A new production of Chekhov’s Uncle Vanya is heading to the stage under the direction of James Stone and delivered by Tales Retold Theatre Company. I caught up with Stone to talk all things Uncle Vanya ahead of the show’s run at the Hope Theatre from 23rd April to 11th May 2019 (tickets here)…
What exactly drew you to Uncle Vanya as your latest offering?
I was sent the script by Cassie Hodges, Producer of Tales Retold, and was immediately drawn to Brendan Murray’s adaptation. I loved Theatr Clwyd’s touring studio production in 2017 and was intrigued by the possibility of an even more intimate version at The Hope. We approached Brendan to further reduce his adaptation for a smaller cast and the result proved too good to resist.
Do you generally find yourself more drawn to adaptations of classics than modern texts or new writing?
Not particularly. I’m attracted to profound and powerful theatre of all kinds, so interesting retellings of the classics and modern or new plays appeal to me equally. Comedy or tragedy, old or new, if there’s a great story to be told I’m interested.
Is this adaptation relatively faithful? Are there revisions in the name of modernisation?
For his adaptation Brendan revised the language. He imagined how he would write the play using Chekhov’s characters, thoughts and ideas, but expressed in language that might actually have been spoken by a native English speaker of the time – or rather, that gives that impression while keeping the dramatic action moving forward. It’s a marvellous rendering – easy on the modern ear but faithful to Chekhov’s setting, storyline and dramatic style.
What do you think performing a much shorter adaptation brings to the story overall?
To be honest, the reduced length was a necessity of our limited cast size and space, we simply had to lose some characters. However, what has emerged as a result is a deliciously distilled version of this much-loved masterpiece. A shorter script has allowed a greater degree of naturalism, a more focussed delivery, where the essence of the story has room to breathe. I love the original, but this version has a fascinating life of its own.
How do you approach a production like this? Do you set out with a concrete concept or would you say your approach is more collaborative?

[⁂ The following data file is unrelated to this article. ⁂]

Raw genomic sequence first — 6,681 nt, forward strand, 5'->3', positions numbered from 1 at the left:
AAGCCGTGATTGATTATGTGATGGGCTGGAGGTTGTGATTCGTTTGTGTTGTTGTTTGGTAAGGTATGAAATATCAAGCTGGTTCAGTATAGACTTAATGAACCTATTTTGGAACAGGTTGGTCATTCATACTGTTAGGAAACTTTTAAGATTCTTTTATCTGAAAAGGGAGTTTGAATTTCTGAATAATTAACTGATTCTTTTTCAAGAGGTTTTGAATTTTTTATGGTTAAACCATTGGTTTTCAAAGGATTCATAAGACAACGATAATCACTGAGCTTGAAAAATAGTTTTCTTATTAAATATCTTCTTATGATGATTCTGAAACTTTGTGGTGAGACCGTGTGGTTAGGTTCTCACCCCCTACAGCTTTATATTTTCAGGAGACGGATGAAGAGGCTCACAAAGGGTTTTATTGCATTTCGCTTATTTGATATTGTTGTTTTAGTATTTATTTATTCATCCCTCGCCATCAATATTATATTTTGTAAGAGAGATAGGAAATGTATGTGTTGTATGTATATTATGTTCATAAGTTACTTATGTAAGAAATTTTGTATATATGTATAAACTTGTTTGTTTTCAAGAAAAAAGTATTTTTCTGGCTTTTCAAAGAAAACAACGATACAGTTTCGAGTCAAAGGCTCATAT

A bit of both. I certainly start out with some firm ideas around the style and feel of the production. Our rehearsal period is not long, so some early conceptual structure is necessary to ensure we’re performance-ready. However, our creatives and particularly our cast play pivotal collaborative roles in the final product. It’s important to me as a director to enable actors to breathe truthful lives and relationships into their characters. You’re never quite sure how it will all turn out, but that’s what’s so thrilling about it.
How does your production take shape – how exactly are you going about bringing Nineteenth Century Russia to the stage?
A lot of research is involved. So much of Chekhov’s life is in his writing, so his biography and other works form a firm contextual foundation. Besides that, we’ve researched Russian tea drinking traditions, the pre-revolutionary class system, religious traditions…it all helps. Of course, as a small company, we are limited as to how faithfully we can reproduce Vanya’s house at The Hope – Russian antiques are not cheap – but we’ve done our best to bring a strong flavour of the time and place to the stage.
Uncle Vanya remains a popular choice for companies – how would you say your production differs from productions to have gone before?
The style of the adaptation and the intimacy of the venue make our production unique. The pace and language of the piece coupled with the proximity of the audience to the characters delivers an almost immersive experience – you really feel as if you’re there round the table and the samovar. It’s deliciously intense.
Considering its origin of time and place, what do you think Uncle Vanya has to offer modern audiences?
The beauty of Chekhov’s later plays, particularly Uncle Vanya, is the focus on human kind as it actually is. Certainly, Brexit Britain seems a million miles from Russia in 1899, but the central themes of the play, of individual alienation, problematic love and the search for a meaningful life are as relevant today as they have always been. Some of the passages regarding environmental concerns were remarkably prescient.
Finally, sell your show to us in just one sentence!
Short, intimate and intense – a delicious shot of 100% proof Chekhov.
So there you have it! Remember, Uncle Vanya is playing at the Hope Theatre from 23rd April to 11th May 2019 and you can find tickets here.
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